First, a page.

Have other adapters shown that kind of commitment?
Never. I remember Freaky Deaky, which was going to be adapted, then wasn’t. Twice over a period of two or three years, two different screenwriters came to see me. They said, “Now, I want to know everything I can about this character,” who was a bomb squad guy. I said, “If you read the first chapter, you’ll know all about him.” In the first chapter, there’s a dope dealer sitting in a chair, and someone calls him up and says, “If you get out of that chair, it’s going to blow up. It’s triggered to explode.” … The two bomb squad guys come in and they’re talking to him and they see it’s a real problem, how are they going to get under the chair and take out the dynamite with the guy still sitting in it? So they go out to the backyard and start talking about something else. While they’re talking about whatever it is, the bomb explodes inside the house, and they continue talking and they walk out to the front where fire and rescue and everybody else is. I said, “That’s who the guy is. He’s a cop. It’s to their advantage if this guy is put away.” And the screenwriters, both of them, said, “Well, I can’t do that.” I said, “Why not? Any cop in the world would.” Well, that was it. They didn’t make the picture.
Why do you think the adaptation process is such a thorny one?
In screenplays, outside of the three that were good — Out of Sight, Get Shorty and the one Tarantino did (Jackie Brown), and there were some good ones earlier on — I think when the screenwriter gets the assignment, he wants to show how good he is. He’s not really adapting as much as he’s doing his own thing, and then you wander away from the character.
Raylan Givens is a secondary character in most of the works where you feature him. How is it to see him come front and center?
In Riding the Rap, I remember when I was writing the book, I thought, “Gee, I’ve got to get him into this story quicker.” Because he didn’t enter the plot until about page 40 or so, so I wrote a short story that would be the first chapter of Riding the Rap, and I sold it to The New Yorker, which was surprising. But then he was battling. He was the guy.
Is it more gratifying to see your work done as a TV show, where the story can continue and go beyond what you wrote than it is to just adapt one of your books?
It’s great to see how they can come up with new situations. Especially with [Walt] Goggins, who plays the bad guy in the first one, who was going to die but didn’t because they like him.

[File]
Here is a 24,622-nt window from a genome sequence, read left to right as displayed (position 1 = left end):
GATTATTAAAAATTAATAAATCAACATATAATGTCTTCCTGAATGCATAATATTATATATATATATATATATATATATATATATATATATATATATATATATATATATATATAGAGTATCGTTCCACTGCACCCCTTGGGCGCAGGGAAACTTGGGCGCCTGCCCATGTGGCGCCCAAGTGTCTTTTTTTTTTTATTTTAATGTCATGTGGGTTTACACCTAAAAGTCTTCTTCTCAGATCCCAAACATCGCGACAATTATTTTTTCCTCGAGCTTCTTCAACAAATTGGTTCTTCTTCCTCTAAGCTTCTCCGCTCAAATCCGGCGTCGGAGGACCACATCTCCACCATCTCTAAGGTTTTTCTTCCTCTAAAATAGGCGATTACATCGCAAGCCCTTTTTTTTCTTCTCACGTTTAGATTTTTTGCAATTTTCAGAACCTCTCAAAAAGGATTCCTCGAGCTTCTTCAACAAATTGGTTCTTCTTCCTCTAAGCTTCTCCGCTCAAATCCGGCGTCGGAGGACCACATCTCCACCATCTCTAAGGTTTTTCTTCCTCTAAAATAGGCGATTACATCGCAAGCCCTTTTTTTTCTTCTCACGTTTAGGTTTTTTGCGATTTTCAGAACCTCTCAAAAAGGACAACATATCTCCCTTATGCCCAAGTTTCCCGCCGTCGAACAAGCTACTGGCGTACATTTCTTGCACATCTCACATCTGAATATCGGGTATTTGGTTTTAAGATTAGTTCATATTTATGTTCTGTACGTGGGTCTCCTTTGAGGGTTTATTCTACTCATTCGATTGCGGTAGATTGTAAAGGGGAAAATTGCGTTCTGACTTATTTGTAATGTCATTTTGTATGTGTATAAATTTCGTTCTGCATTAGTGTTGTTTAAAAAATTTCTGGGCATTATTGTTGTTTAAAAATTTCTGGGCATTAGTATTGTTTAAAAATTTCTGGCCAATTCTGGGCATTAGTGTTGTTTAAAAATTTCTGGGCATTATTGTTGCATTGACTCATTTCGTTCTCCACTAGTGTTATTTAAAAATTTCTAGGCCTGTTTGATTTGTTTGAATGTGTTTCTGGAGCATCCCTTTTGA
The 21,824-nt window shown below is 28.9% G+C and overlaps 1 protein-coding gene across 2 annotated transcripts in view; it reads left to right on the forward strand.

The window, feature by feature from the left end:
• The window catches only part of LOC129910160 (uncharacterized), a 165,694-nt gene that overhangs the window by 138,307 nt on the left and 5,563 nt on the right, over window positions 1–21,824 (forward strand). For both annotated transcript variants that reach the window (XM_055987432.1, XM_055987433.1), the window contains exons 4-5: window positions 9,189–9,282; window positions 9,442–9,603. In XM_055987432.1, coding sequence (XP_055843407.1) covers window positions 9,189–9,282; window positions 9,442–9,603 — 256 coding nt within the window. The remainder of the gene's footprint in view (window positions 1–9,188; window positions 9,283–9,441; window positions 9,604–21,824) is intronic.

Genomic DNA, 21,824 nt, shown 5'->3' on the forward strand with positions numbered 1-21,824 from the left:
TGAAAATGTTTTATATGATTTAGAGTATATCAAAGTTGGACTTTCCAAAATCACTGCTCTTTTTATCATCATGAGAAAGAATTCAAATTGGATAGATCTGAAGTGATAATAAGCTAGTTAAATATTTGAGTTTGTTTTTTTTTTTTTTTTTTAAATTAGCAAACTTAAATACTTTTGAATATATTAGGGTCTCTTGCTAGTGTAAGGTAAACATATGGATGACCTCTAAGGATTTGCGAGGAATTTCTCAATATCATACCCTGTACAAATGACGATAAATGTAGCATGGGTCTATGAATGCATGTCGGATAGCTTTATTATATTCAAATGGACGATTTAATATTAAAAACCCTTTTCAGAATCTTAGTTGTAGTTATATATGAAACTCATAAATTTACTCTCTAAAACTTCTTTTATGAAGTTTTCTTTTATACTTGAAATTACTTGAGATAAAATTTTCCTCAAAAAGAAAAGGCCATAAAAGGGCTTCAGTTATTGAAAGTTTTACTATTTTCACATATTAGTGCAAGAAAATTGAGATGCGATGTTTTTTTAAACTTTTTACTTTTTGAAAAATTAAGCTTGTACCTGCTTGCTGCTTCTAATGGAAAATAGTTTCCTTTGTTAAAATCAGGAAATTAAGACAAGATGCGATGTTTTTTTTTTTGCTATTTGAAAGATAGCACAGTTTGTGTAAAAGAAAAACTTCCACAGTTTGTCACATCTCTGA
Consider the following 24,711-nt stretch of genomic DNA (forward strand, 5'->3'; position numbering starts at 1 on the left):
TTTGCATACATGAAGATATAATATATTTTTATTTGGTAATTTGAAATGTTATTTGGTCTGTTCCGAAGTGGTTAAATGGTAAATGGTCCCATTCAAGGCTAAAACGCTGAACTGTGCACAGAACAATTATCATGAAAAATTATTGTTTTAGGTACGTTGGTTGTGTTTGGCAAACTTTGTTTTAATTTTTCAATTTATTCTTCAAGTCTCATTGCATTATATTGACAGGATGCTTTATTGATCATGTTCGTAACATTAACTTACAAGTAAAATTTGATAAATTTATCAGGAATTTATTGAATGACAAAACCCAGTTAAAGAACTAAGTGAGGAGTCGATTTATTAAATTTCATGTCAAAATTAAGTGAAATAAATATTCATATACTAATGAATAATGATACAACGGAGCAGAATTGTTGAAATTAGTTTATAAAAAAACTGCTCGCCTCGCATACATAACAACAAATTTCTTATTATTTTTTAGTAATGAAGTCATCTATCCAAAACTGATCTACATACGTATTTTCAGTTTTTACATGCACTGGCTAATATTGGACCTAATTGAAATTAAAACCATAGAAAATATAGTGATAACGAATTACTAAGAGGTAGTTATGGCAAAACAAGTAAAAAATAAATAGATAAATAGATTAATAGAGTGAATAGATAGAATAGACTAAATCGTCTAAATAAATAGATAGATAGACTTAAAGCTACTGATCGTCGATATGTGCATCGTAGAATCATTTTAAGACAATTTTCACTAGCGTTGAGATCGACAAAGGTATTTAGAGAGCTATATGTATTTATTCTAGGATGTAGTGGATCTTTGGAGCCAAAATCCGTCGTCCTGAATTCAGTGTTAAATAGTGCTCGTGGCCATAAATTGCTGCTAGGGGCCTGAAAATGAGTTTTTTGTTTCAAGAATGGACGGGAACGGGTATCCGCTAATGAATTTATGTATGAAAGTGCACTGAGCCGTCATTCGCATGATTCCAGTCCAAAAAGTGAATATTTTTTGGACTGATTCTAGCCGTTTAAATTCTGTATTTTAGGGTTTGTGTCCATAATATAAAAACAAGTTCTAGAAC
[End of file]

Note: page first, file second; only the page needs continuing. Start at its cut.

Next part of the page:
Your novels feature a lot of characters who cross over from book to book. Is there any possibility of other Elmore Leonard characters popping up on Justified? Mr. Majestyk lives right around there, right?
I don’t know, I hadn’t thought of that. They can pick up parts of Riding the Rap and Pronto, scenes at least. Maybe they would be thinly disguised, that you wouldn’t know are from those books, but they’re situations that Raylan’s had. I think that would work pretty well.
What did you think of the title change, from Lawman to Justified?
[Lawman] It sounds like a 1950s story to me, and then what’s-his-name, Steven Seagal, came along [with his A&E reality show Steven Seagal Lawman]. Looks like he’s put on some weight, but he’s fun to watch, though. … Every time I hear “Justified,” I like it better. I wasn’t sure what it meant at first, but it’ll show up as they continue. All the writers are excited about it. They like it.
Why do you think so many of your books are targeted for the movies?
The way I started writing, I was aiming for the movies. Now it’s just a natural style of mine that I write in scenes and I use a lot of dialogue, so that anyone in Hollywood can read it. I try to include the humor, because I see the characters as very natural in the way they respond, and sometimes of course it’s in ironic ways. But when they go into action, they do it, they slow way down and do it. But they’re not buying movies in Hollywood the way they used to. … Now movies have to be developed before they go to the studio. One like The Hurt Locker doesn’t even have a big studio behind it, and I think it’s the best picture of the year. By far.
Other than the Raylan Givens story you’re working on, what’s next for you?
I finished a book called Djibouti. It takes place off the east coast of Africa, dealing with the Somali pirates. They’re making an awful lot of money. I have a female. They get involved with the pirates and have a good time with them. Then al-Qaida gets involved and it becomes something different. I handed it in two weeks ago, and they want to publish it in October. I said, “Gee, I’d like to see it earlier, because these pirates might be out of business by then.” This is the most topical I’ve ever been.